Lorrie Moore is as clever as a cartload of monkeys with degrees in philosophy who can play the double bass and sing Happy Birthday in Portuguese. What a talent. The Gate At The Stairs has an irresistible voice in Tassie Keltjin, daughter of an offbeat potato farmer from the Midwest, who comes to university in the small town of Troy. Tassie’s curriculum is as left-field as she is: Brit Lit, Intro to Sufism, Intro to Wine Tasting, a music appreciation course called Soundtracks to War Movies, and a geology course called Dating Rocks.
Here are some of Tassie’s observations:
Her earrings were buttons of deepest orange, her leggings mahogany, her sweater rust-coloured, and her lips maroonish brown. She looked like a highly-controlled oxidation experiment. (11)
Sarah smiled briefly again as if I were still just the cutest thing but no longer what she was looking for in this job. (98)
With the baby she looks after:
I found myself saying “wheeee!” and “upsy-oopsy.” Mary-Emma just looked at me with neutral interest. It was a look I’d forgotten and never saw anymore in grownup people. But it was the best. It was fantastically engaged: scholarly, unjudging and angelic. (134)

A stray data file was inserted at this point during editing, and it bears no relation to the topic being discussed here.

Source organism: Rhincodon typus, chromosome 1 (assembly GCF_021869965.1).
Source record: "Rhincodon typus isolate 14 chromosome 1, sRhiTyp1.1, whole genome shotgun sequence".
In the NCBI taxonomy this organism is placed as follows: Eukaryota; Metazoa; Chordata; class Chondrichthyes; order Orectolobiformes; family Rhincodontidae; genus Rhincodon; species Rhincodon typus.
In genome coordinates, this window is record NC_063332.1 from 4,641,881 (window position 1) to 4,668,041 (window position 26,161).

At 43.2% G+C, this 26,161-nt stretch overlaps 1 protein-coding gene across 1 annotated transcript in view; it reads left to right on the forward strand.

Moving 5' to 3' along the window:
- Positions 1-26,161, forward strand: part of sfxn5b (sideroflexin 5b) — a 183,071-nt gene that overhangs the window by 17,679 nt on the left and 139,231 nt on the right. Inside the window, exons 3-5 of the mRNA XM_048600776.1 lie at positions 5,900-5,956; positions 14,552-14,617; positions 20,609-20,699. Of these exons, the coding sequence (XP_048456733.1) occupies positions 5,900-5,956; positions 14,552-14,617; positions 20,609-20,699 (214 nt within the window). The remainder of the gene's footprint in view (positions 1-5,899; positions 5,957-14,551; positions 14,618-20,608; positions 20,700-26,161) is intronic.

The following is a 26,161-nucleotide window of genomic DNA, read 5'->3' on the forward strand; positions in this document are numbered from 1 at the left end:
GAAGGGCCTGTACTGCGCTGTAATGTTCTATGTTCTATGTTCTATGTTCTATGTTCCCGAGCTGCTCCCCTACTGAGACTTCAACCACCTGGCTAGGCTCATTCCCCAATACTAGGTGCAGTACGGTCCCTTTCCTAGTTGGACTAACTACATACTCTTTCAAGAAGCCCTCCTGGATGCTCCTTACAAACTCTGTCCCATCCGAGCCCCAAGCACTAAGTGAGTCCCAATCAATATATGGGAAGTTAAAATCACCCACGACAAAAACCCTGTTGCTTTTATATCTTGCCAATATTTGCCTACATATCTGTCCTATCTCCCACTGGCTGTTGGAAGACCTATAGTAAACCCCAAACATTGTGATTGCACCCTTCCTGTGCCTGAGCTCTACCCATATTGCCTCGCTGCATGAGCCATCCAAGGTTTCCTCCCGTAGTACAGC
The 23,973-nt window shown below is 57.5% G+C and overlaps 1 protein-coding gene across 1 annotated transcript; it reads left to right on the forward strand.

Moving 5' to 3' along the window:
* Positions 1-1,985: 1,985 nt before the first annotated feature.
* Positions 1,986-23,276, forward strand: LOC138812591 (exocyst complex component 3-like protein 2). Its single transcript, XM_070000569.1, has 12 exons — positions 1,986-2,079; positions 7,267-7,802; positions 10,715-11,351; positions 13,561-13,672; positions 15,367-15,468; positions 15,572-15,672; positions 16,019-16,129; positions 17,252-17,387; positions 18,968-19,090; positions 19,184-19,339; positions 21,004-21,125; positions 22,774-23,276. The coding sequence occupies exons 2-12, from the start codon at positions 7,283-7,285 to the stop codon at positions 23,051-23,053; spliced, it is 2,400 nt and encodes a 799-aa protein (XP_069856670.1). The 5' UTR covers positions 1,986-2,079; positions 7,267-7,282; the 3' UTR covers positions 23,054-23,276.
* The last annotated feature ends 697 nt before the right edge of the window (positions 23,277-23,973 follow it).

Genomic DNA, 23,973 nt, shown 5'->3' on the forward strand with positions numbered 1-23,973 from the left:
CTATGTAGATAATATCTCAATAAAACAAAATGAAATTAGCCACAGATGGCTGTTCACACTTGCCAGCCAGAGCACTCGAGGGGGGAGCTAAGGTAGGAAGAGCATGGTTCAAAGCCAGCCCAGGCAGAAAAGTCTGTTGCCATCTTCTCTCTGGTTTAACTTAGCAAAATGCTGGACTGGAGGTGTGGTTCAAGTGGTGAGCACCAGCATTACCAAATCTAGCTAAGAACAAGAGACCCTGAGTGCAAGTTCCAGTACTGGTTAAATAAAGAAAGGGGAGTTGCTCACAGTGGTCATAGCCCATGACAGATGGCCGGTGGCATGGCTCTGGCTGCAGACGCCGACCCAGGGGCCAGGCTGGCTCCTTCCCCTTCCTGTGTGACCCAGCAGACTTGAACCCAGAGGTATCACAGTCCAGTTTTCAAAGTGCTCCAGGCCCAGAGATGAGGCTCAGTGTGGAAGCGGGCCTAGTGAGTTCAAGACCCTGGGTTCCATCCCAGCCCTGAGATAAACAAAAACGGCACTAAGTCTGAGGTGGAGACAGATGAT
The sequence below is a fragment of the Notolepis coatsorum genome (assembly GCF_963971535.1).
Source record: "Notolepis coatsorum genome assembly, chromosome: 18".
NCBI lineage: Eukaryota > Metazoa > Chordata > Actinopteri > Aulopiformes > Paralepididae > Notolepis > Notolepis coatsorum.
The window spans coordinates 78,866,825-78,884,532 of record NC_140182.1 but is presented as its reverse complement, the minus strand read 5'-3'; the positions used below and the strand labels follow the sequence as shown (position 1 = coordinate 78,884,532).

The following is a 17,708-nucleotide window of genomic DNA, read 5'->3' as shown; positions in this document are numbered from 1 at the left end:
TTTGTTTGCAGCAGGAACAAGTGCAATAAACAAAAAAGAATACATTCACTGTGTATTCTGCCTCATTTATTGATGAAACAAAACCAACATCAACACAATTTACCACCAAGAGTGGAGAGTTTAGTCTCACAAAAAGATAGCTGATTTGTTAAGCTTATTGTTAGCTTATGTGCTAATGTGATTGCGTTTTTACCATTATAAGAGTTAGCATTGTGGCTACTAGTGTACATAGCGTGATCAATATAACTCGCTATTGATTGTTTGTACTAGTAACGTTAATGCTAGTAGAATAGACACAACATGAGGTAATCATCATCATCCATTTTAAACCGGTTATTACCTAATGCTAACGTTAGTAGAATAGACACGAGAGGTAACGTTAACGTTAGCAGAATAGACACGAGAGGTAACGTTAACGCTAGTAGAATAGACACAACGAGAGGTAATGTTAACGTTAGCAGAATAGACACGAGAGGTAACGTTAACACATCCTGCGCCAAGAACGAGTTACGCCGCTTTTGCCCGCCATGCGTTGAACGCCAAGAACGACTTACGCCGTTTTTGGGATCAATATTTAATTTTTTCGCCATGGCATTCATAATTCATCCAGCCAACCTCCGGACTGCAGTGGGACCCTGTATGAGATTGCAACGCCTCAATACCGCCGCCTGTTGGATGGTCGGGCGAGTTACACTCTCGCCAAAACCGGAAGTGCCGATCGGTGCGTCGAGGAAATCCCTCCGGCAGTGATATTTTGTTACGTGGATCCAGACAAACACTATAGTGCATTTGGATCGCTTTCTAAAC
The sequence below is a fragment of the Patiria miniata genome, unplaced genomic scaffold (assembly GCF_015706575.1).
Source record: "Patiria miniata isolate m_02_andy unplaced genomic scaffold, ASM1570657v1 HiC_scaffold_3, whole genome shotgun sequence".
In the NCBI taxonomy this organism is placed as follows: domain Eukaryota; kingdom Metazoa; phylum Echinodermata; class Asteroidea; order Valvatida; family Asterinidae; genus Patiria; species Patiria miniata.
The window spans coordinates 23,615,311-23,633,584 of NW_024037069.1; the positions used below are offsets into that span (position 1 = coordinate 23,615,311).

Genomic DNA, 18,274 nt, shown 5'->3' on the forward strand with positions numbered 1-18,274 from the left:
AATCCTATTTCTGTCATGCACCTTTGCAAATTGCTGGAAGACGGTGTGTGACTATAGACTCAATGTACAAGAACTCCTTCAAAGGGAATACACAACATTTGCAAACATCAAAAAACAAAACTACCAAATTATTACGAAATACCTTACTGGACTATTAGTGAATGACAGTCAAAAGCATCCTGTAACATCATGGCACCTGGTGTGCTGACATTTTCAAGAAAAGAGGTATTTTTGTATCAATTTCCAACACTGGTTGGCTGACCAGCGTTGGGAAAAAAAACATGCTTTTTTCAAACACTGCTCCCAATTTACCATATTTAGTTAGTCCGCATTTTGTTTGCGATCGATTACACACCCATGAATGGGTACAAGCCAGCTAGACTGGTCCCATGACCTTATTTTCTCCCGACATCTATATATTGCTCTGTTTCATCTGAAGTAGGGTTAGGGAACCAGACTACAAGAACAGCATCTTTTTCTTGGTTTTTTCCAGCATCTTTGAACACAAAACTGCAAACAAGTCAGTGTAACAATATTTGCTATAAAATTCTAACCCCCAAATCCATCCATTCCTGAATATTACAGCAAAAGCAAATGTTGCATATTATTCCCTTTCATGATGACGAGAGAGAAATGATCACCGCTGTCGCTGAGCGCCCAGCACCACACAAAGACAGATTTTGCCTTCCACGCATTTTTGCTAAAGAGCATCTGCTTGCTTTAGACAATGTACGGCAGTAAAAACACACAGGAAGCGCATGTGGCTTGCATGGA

Children like Mary-Emma, born to single mothers who can’t afford to keep them, are a commodity to be marketed by agents to well-heeled couples like Tassie’s employers Sarah and Edward. And Mary-Emma is Afro-American, which makes her less valuable. Lorrie Moore skewers both racism and political correctness around race in this increasingly deep, complex and ultimately shocking story. It’s very funny, but it hits hard, all the more so for the tenderness Moore shows for Mary-Emma.
And the same is true of Tassie’s account of life with her eccentric family back on the farm in Dellacrosse – full of charm but also of quiet desperation. Kids like her brother who don’t do well at school have two options, the army or the Dellacrosse Driving College. The town is full of unemployed graduates from the DDC. So Tassie’s brother joins the army, even while he’s reaching out to her to beg her to talk him out of it.
Tassie’s iconoclastic take on life reminded me of Holden Caulfield, but she doesn’t have Holden’s certainty about himself and his judgments. It’s a wise and beautiful account of the way life teaches us, how we’re always learning too late things we think we should have realised before. And then on we go.
Very highly recommended.